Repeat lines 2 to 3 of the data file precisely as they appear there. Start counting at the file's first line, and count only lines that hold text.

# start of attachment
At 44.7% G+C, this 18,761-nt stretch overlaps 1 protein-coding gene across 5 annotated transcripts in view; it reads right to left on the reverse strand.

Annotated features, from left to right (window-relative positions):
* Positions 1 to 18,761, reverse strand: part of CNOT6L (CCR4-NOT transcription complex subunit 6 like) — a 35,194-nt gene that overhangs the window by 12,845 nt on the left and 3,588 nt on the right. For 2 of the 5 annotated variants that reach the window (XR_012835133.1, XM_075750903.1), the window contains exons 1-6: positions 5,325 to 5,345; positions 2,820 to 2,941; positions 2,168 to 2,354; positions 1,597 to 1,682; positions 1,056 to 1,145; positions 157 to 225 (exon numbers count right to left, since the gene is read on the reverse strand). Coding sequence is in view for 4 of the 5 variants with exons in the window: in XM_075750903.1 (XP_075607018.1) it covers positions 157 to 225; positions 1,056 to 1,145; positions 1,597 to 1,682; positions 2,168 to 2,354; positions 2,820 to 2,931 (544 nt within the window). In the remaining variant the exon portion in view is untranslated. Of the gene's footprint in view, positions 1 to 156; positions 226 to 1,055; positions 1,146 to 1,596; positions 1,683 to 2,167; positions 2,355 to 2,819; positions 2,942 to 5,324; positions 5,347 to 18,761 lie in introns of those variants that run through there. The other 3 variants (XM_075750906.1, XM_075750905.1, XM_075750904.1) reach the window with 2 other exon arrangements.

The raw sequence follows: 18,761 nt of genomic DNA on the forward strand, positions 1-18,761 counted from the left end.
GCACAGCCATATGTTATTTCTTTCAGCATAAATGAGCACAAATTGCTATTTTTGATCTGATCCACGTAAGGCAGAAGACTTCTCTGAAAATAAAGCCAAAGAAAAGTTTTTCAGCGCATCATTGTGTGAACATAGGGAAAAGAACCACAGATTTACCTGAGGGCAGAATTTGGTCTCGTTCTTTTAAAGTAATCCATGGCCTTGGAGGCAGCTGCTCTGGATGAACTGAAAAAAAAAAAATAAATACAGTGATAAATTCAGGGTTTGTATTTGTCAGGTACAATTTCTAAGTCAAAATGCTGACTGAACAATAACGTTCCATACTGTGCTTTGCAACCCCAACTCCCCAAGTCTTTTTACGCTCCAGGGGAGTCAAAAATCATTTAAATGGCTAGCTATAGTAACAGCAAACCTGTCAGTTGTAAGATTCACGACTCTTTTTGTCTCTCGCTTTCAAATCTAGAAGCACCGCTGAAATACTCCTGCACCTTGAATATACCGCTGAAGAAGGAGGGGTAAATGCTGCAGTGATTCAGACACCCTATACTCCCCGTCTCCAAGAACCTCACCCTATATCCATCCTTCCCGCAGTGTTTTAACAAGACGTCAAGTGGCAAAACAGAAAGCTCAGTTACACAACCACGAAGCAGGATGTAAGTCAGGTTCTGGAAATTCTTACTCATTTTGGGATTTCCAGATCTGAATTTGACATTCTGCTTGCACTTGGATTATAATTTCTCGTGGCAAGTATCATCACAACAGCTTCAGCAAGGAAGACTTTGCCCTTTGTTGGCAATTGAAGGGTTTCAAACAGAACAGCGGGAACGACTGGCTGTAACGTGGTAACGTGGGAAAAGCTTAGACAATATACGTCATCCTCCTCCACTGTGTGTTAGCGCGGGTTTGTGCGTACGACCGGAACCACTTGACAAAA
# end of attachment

Annotated features, from left to right (window-relative positions):
* Positions 1 to 18,761, reverse strand: part of CNOT6L (CCR4-NOT transcription complex subunit 6 like) — a 35,194-nt gene that overhangs the window by 12,845 nt on the left and 3,588 nt on the right. For 2 of the 5 annotated variants that reach the window (XR_012835133.1, XM_075750903.1), the window contains exons 1-6: positions 5,325 to 5,345; positions 2,820 to 2,941; positions 2,168 to 2,354; positions 1,597 to 1,682; positions 1,056 to 1,145; positions 157 to 225 (exon numbers count right to left, since the gene is read on the reverse strand). Coding sequence is in view for 4 of the 5 variants with exons in the window: in XM_075750903.1 (XP_075607018.1) it covers positions 157 to 225; positions 1,056 to 1,145; positions 1,597 to 1,682; positions 2,168 to 2,354; positions 2,820 to 2,931 (544 nt within the window). In the remaining variant the exon portion in view is untranslated. Of the gene's footprint in view, positions 1 to 156; positions 226 to 1,055; positions 1,146 to 1,596; positions 1,683 to 2,167; positions 2,355 to 2,819; positions 2,942 to 5,324; positions 5,347 to 18,761 lie in introns of those variants that run through there. The other 3 variants (XM_075750906.1, XM_075750905.1, XM_075750904.1) reach the window with 2 other exon arrangements.